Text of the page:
Wondering how you can get started in your railway career? New recruits can enter the industry right out of high school and get on-the-job training through entry-level positions at railway companies. But there are also training programs, apprenticeships, scholarships and diversity recruitment programs designed to get you on board with the industry. Several companies also offer training courses to help existing rail employees get the skills they need to advance in their careers. Scroll below to learn more.
Railway Conductor Program
The Railway Conductor Program helps to prepare students for a career in operations in the Canadian railway industry. Developed in consultation with Canada’s railways and offered by a select number of colleges across the country, the program combines classroom instruction with hands-on learning at lab facilities, industrial sites and rail yards, to simulate real working conditions. Students learn the Canadian Rail Operating Rules, and key skills such as switching and marshalling cars, handling dangerous goods, performing inspections, and keeping records.
British Columbia Institute of Technology (BCIT) – Vancouver, B.C.
Confederation College Railway Conductor – Thunder Bay, Ontario
Lambton College – Sarnia, Ont.
Red River College – Winnipeg, Manitoba
Southern Alberta Institute of Technology (SAIT) – Calgary, Alta.
Apprenticeships are workplace-based training programs that teach students the skills they need to perform tasks to an industry standard. Students spend most of their time training on-the-job under the supervision of a certified tradesperson, but they also do some technical training through a college or training centre. Once apprentices have completed the required hours of training for their trade, they can write the certification exam to work in their province or territory. Apprentices can also take the Red Seal exam, which will allow them to work across Canada.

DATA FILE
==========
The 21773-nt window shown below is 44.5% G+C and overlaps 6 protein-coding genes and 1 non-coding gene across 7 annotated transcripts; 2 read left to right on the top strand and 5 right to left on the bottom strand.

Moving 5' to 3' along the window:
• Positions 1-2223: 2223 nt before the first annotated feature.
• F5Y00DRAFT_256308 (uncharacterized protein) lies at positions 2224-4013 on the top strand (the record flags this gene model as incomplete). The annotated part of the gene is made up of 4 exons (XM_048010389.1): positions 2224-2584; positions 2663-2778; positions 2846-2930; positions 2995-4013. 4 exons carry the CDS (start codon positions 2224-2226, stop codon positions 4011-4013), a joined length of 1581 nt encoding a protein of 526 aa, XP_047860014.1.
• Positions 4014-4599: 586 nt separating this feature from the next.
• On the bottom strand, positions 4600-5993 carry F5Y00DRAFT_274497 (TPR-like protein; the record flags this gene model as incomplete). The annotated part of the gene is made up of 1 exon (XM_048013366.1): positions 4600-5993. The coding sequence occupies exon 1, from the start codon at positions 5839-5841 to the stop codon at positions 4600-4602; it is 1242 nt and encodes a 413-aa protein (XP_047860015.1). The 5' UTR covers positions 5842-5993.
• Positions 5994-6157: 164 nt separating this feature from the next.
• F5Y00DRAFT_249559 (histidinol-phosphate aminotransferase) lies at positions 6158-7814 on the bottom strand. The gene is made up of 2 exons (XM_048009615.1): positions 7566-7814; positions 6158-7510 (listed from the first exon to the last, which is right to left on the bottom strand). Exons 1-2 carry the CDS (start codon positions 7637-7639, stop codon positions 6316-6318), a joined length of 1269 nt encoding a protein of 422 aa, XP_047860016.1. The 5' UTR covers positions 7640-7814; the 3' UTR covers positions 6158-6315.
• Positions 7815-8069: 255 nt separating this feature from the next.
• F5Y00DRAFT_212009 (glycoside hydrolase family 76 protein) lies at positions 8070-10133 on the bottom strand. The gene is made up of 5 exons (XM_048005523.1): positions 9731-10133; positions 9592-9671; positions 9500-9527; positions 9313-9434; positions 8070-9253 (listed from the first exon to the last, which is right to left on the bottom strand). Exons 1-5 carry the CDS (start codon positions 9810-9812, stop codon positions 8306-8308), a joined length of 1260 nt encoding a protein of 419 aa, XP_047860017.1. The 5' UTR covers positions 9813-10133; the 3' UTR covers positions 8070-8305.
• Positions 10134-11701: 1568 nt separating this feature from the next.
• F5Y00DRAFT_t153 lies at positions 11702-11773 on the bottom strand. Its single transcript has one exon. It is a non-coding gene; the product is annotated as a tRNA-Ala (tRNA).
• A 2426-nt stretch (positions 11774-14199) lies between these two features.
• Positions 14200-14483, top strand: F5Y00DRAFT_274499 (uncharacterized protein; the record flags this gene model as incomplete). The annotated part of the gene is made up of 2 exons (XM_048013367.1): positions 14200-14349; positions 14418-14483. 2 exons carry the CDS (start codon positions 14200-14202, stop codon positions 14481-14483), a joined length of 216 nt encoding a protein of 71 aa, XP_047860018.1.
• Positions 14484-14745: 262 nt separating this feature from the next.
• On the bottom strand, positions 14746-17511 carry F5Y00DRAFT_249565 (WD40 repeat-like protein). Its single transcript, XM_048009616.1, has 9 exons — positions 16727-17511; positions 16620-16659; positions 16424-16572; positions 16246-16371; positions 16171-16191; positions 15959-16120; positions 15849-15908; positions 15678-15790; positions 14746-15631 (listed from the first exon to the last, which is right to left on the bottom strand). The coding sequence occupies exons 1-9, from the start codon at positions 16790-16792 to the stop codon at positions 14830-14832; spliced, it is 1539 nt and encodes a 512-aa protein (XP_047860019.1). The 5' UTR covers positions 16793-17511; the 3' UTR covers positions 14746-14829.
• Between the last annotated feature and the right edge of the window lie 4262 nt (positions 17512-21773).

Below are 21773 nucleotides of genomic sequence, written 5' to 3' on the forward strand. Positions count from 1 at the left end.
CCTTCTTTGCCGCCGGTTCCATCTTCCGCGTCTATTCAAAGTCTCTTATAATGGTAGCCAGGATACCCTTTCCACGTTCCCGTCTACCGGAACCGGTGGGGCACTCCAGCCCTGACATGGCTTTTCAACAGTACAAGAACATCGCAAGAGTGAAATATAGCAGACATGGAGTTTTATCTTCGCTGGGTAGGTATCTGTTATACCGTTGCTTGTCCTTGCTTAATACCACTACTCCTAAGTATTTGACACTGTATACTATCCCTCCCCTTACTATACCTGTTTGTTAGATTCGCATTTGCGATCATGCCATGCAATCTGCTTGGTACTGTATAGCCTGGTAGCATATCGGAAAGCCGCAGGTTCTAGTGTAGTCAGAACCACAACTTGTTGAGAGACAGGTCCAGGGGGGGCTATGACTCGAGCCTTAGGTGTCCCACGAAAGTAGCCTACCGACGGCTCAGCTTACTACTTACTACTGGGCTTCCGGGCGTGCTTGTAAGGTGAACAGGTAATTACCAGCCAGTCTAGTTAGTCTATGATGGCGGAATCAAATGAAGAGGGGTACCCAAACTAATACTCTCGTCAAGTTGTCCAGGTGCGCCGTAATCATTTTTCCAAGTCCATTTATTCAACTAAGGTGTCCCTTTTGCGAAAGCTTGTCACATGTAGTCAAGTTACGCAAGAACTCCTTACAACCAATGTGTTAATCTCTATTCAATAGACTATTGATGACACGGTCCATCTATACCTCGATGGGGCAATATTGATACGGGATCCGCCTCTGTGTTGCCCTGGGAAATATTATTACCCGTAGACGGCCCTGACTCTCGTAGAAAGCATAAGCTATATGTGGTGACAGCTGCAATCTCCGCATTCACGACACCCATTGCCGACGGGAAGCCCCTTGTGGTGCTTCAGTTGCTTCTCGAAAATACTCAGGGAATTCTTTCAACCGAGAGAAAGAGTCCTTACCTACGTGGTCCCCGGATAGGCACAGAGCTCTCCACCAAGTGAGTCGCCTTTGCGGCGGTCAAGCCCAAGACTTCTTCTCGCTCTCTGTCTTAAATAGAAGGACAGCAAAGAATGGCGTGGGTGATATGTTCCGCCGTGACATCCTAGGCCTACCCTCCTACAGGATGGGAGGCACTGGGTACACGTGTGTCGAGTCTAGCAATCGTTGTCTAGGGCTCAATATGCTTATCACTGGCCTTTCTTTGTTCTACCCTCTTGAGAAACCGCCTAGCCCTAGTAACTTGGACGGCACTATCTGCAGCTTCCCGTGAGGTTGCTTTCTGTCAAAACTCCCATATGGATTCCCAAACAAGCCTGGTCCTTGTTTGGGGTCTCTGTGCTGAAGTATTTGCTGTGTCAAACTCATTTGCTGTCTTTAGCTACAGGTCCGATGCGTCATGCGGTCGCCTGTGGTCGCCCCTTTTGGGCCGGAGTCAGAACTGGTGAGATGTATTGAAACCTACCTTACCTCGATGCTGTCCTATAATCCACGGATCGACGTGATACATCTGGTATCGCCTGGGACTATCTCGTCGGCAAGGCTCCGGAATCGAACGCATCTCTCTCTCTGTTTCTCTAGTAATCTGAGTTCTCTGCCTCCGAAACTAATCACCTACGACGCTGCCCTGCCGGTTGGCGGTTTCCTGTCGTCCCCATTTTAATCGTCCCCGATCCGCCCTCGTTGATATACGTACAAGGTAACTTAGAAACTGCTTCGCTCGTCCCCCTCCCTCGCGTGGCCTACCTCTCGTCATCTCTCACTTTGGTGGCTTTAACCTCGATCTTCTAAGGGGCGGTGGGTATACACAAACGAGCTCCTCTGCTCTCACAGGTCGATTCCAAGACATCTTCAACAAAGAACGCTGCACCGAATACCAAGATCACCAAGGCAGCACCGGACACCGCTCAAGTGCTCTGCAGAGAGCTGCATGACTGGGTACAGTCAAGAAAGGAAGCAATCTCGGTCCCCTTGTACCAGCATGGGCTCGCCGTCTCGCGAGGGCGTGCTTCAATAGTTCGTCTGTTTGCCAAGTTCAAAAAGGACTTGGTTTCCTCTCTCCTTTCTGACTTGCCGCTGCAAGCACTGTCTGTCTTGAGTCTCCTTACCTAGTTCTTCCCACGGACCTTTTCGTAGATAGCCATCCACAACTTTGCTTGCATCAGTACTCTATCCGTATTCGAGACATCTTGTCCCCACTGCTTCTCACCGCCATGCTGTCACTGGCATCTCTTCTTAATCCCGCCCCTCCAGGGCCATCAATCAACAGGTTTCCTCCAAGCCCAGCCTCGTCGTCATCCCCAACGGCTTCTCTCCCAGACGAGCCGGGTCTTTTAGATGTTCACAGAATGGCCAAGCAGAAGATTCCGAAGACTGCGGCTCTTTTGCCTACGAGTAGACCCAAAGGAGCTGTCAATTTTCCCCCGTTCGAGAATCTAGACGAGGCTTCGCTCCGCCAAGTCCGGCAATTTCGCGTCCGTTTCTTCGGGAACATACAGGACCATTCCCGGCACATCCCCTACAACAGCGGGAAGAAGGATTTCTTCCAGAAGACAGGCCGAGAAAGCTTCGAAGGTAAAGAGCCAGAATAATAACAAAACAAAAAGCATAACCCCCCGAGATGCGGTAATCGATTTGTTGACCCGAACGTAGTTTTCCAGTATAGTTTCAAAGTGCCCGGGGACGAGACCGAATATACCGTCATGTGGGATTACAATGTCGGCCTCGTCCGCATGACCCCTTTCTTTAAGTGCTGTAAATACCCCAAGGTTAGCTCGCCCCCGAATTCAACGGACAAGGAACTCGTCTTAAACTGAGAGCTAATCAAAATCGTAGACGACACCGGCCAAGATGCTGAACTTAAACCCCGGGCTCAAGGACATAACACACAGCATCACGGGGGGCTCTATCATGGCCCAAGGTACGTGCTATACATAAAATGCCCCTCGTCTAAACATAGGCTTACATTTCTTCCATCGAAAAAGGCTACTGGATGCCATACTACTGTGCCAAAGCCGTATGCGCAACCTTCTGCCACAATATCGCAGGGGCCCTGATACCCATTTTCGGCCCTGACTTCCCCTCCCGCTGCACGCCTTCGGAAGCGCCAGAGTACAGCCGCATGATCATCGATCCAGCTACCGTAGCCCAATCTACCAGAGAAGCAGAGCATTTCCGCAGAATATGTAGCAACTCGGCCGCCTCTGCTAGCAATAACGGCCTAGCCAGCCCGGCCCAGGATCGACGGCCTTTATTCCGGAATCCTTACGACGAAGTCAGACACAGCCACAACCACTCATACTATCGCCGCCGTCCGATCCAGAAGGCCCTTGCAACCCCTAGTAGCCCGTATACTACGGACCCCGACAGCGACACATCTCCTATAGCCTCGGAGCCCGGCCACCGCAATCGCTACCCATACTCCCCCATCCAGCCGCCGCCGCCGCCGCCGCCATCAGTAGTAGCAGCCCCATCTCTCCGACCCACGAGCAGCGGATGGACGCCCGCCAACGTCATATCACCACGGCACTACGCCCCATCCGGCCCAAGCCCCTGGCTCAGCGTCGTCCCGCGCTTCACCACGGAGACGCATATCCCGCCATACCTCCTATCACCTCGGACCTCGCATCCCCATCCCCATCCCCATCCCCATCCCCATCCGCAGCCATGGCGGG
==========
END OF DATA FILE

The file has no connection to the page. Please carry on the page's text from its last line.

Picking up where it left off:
Railways typically offer apprenticeships for three skilled trades ― Heavy Duty Equipment Technicians, Industrial Electricians and Welders. Click the links below to learn more about these trades, including the essential skills you’d use on the job, and the exams you’d need to pass in order to become certified.
Internships are a great way to get work experience, and to figure out if the railway industry is right for you. A number Canadian railways offer internships, giving students an opportunity for hands-on learning and training, and sometimes leading to permanent positions. Browse the list of current internships below, to see if there’s one that’s right for you.
CN’s internship and co-op opportunities offer students hands-on, real-world work experience with compensation and exposure to a leading North American railway company.
Looking for training to advance your railway career? A number of Railway Association of Canada associate members offer hands-on training courses on topics such as air braking, Canadian Rail Operating Rules, car and locomotive maintenance, dangerous goods, industrial railway operations, track maintenance and inspection, and safety management. Click on the links below to see the types of training courses offered by each company.
British Columbia Institute of Technology (BCIT)
Canadian Heartland Training Railway
RTC Rail Solutions Ltd.
Sandy Cooke Railway Training Solutions
Southern Alberta Institute of Technology (SAIT) – Centre for Rail Training and Technology